20:12 GMT13 May 2021
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    Lebanon and Israel have been involved in disputes over the Jewish state's plan to build a wall along Lebanon's southern border, as well as over the eastern Mediterranean gas field.

    Lebanese President Michel Aoun stated that communications are ongoing in order to "prevent Israeli greed on land and sea" amid disputes concerning the border wall and oil deposits.

    "Communications are ongoing through the United Nations and friendly states to handle this issue… hoping that Israel does not escalate," Aoun was quoted as saying by his office.

    He emphasized that Lebanon "will confront any attack" on its territory or waters.

    Over past several weeks, new disputes over the Jewish state's plan to build a wall along Lebanon's southern border, as well as over the eastern Mediterranean gas field have further deteriorated the relations between the Middle Eastern states.

    Border Wall Tensions

    Most recently, Lebanese authorities have lashed out at "Israeli threats" to build a wall on the border, a plan they have described as a "direct threat to stability."

    READ MORE: Lebanon Lashes Out at Israeli 'Threats' Over Border Wall

    Earlier this week, senior Lebanese officials and Israeli army officers held a meeting under the supervision of the UN peacekeepers (UNIFIL) at the Lebanese border town of Naqoura to discuss the quarrelsome forced entry-resistant construction built by Israeli along Lebanon's southern border. Lebanon insists on shut-down the construction on their territory.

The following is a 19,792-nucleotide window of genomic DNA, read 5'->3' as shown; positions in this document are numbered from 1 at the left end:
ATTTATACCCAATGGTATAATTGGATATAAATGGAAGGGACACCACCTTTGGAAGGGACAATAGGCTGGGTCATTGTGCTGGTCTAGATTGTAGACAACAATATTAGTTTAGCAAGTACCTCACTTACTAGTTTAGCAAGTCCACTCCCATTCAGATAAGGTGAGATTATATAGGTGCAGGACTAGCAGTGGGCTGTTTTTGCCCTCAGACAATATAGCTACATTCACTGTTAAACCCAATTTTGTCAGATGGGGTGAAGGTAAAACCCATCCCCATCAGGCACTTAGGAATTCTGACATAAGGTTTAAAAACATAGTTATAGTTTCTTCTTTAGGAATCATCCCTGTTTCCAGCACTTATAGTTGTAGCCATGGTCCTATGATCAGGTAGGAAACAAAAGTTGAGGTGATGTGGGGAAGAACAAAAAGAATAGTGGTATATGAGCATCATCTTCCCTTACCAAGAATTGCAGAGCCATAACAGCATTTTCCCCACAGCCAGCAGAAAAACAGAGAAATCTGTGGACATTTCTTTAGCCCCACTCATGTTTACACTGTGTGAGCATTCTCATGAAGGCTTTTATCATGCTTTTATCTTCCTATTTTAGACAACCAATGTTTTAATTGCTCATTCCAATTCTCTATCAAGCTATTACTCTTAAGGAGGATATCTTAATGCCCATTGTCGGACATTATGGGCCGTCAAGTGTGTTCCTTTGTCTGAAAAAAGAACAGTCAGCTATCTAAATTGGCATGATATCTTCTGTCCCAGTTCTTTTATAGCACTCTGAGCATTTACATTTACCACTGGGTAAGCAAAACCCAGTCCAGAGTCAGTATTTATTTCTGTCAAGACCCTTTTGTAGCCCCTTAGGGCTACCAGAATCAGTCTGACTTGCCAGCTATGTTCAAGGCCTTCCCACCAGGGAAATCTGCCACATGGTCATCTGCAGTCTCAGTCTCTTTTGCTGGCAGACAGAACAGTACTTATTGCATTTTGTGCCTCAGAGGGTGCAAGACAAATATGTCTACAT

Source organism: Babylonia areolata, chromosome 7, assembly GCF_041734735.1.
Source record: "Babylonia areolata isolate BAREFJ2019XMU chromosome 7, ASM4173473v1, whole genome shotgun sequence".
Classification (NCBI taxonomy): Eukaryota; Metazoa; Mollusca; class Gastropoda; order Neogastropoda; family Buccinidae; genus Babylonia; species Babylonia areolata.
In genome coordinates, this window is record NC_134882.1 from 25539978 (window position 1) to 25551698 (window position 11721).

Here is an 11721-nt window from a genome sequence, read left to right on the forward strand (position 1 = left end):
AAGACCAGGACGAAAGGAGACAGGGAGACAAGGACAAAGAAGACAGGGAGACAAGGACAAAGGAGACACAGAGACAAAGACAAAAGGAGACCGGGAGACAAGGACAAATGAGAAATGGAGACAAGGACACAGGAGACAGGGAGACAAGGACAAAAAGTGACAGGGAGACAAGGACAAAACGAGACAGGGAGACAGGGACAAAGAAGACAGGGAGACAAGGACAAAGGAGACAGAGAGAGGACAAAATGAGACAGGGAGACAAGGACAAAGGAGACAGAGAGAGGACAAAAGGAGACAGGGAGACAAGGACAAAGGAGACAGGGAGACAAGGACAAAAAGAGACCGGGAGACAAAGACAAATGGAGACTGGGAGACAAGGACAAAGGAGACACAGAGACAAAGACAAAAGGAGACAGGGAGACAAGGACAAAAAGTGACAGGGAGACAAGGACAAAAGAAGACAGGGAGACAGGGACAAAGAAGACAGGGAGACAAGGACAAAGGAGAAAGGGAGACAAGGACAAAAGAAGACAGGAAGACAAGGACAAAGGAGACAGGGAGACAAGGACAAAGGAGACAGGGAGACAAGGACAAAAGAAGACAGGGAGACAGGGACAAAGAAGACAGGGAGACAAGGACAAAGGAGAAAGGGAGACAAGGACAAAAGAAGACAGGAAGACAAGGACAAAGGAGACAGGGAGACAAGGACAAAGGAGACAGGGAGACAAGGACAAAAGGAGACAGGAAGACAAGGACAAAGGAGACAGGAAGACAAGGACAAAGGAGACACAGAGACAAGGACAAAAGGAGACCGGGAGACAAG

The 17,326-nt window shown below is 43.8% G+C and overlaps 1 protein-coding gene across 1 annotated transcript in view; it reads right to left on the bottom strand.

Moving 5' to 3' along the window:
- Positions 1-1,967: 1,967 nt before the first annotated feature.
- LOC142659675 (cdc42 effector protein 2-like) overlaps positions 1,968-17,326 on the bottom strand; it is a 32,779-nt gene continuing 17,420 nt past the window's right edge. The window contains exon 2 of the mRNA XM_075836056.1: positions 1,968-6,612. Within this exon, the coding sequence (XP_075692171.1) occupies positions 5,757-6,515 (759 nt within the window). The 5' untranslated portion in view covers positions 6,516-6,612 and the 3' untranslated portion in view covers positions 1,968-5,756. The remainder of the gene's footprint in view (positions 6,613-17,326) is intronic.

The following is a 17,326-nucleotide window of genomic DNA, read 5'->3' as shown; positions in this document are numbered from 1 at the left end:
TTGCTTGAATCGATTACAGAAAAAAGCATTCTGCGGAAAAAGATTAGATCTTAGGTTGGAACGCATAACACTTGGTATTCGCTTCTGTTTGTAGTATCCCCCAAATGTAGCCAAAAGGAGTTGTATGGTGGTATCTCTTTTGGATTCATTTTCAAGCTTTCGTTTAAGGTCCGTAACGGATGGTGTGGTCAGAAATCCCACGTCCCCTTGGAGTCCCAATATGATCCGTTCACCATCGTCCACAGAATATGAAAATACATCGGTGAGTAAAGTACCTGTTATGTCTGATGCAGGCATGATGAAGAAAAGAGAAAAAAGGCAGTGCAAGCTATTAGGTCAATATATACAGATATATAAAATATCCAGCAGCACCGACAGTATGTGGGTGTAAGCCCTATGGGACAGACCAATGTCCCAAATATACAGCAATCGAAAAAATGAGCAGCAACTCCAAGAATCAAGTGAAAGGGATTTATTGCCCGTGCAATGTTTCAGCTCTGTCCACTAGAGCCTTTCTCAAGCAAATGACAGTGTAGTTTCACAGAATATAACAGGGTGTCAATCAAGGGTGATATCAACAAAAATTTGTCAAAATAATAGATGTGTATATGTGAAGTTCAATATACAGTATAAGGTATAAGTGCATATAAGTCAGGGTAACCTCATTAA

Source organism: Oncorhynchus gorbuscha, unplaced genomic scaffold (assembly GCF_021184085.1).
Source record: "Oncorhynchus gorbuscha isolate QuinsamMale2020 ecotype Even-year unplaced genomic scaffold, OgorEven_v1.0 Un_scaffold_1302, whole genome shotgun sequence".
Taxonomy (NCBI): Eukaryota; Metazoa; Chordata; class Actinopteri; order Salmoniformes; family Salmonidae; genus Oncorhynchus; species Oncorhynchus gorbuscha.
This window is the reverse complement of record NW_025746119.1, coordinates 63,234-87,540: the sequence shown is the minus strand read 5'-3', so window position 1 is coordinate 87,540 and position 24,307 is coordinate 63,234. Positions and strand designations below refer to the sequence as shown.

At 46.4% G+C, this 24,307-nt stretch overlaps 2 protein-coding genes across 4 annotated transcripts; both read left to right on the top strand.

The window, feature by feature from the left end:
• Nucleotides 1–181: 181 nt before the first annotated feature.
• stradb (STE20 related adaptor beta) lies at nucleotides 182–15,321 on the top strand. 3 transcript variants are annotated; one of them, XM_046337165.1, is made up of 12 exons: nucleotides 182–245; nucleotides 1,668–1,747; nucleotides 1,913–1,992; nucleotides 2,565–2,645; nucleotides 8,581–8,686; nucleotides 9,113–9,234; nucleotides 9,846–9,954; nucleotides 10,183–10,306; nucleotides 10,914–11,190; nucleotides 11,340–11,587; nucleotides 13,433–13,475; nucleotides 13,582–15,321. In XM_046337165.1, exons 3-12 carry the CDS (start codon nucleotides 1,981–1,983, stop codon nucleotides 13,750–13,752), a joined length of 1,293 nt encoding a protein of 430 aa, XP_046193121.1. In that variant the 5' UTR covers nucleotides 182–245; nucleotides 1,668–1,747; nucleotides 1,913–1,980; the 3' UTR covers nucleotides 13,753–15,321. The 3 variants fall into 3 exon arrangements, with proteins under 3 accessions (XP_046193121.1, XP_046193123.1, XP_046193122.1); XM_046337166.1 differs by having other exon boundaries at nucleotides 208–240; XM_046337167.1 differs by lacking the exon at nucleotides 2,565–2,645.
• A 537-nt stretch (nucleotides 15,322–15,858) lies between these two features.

Israel wants to construct 13 fortified installations on contradictory territories that belong to Lebanon. However, the wall is located on the Israeli side of the UN-designated Blue Line, which defined Israel's withdrawal from southern Lebanon in 2000.

    Over the past decade, the Lebanese Armed Forces, Hezbollah, as well as the IDF have violated the blue line multiple times. Under the UN Security Council Resolution 425 adopted on March 19, 1978, Israel should avoid any military action against Lebanese territorial integrity and withdraw forthwith its forces from all Lebanese territory.

    Gas Dispute

    In addition to this, Israeli Defense Minister Avigdor Lieberman claimed earlier that the eastern Mediterranean gas field that has been put up for tender by Lebanon, and is expected to be developed by an international consortium of energy companies, belongs to the Jewish state, a statement dismissed by Lebanese authorities.

    In their turn, Lebanese Prime Minister Saad al-Hariri noted that these comments were one of several “threatening messages” from Israel in recent days, while Foreign Minister Gebran Bassil stated that he already brought this matter to the attention of the UN.

    Hezbollah Shiite movement, which has been considered an enemy by Israel, voiced readiness to "decisively confront any assault on our [Lebanese] oil and gas rights.

    READ MORE: Hezbollah Ready to 'Decisively Confront' Israel Over Offshore Oil, Gas Deposits

    In December, the Lebanese government approved provisions for the right to explore two energy blocks, namely Block 4 and Block 9, in Lebanon to the consortium of Russia's Novatek natural gas producer with France’s Total and Italy’s Eni.

    Lebanon launched its first oil and gas production licensing auction in January 2017, opening five of ten of its Mediterranean blocks up for international bids.

    Lebanon, together with Israel, Cyprus and Egypt, sits on the Levant Basin in the eastern Mediterranean, where new gas fields have been revealed in 2009. Two Lebanese offshore blocks now lie within a triangle of maritime territory claimed by Israel.

    In 2006 Israeli armed forces invaded Lebanon in retaliation for a cross-border raid by Hezbollah which resulted in several Israeli soldiers being killed and two being abducted. The ensuing conflict lasted 34 days and ended with a UN-brokered ceasefire, only after claiming the lives of about 1,200 Lebanese and some 160 Israelis.

    gas field, border wall, Michel Aoun, Lebanon, Israel
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